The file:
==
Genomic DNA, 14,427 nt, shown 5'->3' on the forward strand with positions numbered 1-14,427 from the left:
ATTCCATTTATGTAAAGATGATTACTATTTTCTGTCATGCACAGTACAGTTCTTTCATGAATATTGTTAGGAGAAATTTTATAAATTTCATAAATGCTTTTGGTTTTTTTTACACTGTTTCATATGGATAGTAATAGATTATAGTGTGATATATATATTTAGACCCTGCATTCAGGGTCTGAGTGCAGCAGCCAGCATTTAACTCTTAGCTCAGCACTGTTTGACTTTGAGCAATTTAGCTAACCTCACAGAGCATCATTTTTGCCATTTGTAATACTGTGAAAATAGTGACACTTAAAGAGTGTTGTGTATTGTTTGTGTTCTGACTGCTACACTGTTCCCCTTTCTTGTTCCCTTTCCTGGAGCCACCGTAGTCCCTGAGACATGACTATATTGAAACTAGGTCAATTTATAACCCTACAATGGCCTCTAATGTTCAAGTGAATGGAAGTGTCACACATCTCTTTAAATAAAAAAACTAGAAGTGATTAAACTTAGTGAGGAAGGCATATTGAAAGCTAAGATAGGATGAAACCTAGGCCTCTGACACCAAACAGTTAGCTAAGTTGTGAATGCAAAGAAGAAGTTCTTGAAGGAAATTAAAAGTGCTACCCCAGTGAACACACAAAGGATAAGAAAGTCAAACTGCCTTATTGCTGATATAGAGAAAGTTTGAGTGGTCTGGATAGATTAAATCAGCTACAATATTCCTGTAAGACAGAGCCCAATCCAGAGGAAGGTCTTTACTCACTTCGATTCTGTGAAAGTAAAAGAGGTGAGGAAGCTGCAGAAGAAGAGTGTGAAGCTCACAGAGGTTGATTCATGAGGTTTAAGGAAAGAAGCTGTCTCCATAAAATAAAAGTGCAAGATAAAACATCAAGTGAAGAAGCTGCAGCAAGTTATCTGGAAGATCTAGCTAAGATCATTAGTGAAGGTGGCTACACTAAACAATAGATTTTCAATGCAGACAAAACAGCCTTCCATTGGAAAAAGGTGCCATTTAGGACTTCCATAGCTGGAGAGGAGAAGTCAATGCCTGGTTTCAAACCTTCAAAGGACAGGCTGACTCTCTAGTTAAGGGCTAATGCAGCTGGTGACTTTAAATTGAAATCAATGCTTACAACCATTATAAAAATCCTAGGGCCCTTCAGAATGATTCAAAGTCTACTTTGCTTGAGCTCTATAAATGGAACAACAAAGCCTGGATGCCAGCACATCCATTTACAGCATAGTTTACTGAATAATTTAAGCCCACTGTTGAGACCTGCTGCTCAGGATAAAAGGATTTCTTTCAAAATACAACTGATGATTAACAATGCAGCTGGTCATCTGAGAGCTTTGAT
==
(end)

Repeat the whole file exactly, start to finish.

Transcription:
Genomic DNA, 14,427 nt, shown 5'->3' on the forward strand with positions numbered 1-14,427 from the left:
ATTCCATTTATGTAAAGATGATTACTATTTTCTGTCATGCACAGTACAGTTCTTTCATGAATATTGTTAGGAGAAATTTTATAAATTTCATAAATGCTTTTGGTTTTTTTTACACTGTTTCATATGGATAGTAATAGATTATAGTGTGATATATATATTTAGACCCTGCATTCAGGGTCTGAGTGCAGCAGCCAGCATTTAACTCTTAGCTCAGCACTGTTTGACTTTGAGCAATTTAGCTAACCTCACAGAGCATCATTTTTGCCATTTGTAATACTGTGAAAATAGTGACACTTAAAGAGTGTTGTGTATTGTTTGTGTTCTGACTGCTACACTGTTCCCCTTTCTTGTTCCCTTTCCTGGAGCCACCGTAGTCCCTGAGACATGACTATATTGAAACTAGGTCAATTTATAACCCTACAATGGCCTCTAATGTTCAAGTGAATGGAAGTGTCACACATCTCTTTAAATAAAAAAACTAGAAGTGATTAAACTTAGTGAGGAAGGCATATTGAAAGCTAAGATAGGATGAAACCTAGGCCTCTGACACCAAACAGTTAGCTAAGTTGTGAATGCAAAGAAGAAGTTCTTGAAGGAAATTAAAAGTGCTACCCCAGTGAACACACAAAGGATAAGAAAGTCAAACTGCCTTATTGCTGATATAGAGAAAGTTTGAGTGGTCTGGATAGATTAAATCAGCTACAATATTCCTGTAAGACAGAGCCCAATCCAGAGGAAGGTCTTTACTCACTTCGATTCTGTGAAAGTAAAAGAGGTGAGGAAGCTGCAGAAGAAGAGTGTGAAGCTCACAGAGGTTGATTCATGAGGTTTAAGGAAAGAAGCTGTCTCCATAAAATAAAAGTGCAAGATAAAACATCAAGTGAAGAAGCTGCAGCAAGTTATCTGGAAGATCTAGCTAAGATCATTAGTGAAGGTGGCTACACTAAACAATAGATTTTCAATGCAGACAAAACAGCCTTCCATTGGAAAAAGGTGCCATTTAGGACTTCCATAGCTGGAGAGGAGAAGTCAATGCCTGGTTTCAAACCTTCAAAGGACAGGCTGACTCTCTAGTTAAGGGCTAATGCAGCTGGTGACTTTAAATTGAAATCAATGCTTACAACCATTATAAAAATCCTAGGGCCCTTCAGAATGATTCAAAGTCTACTTTGCTTGAGCTCTATAAATGGAACAACAAAGCCTGGATGCCAGCACATCCATTTACAGCATAGTTTACTGAATAATTTAAGCCCACTGTTGAGACCTGCTGCTCAGGATAAAAGGATTTCTTTCAAAATACAACTGATGATTAACAATGCAGCTGGTCATCTGAGAGCTTTGAT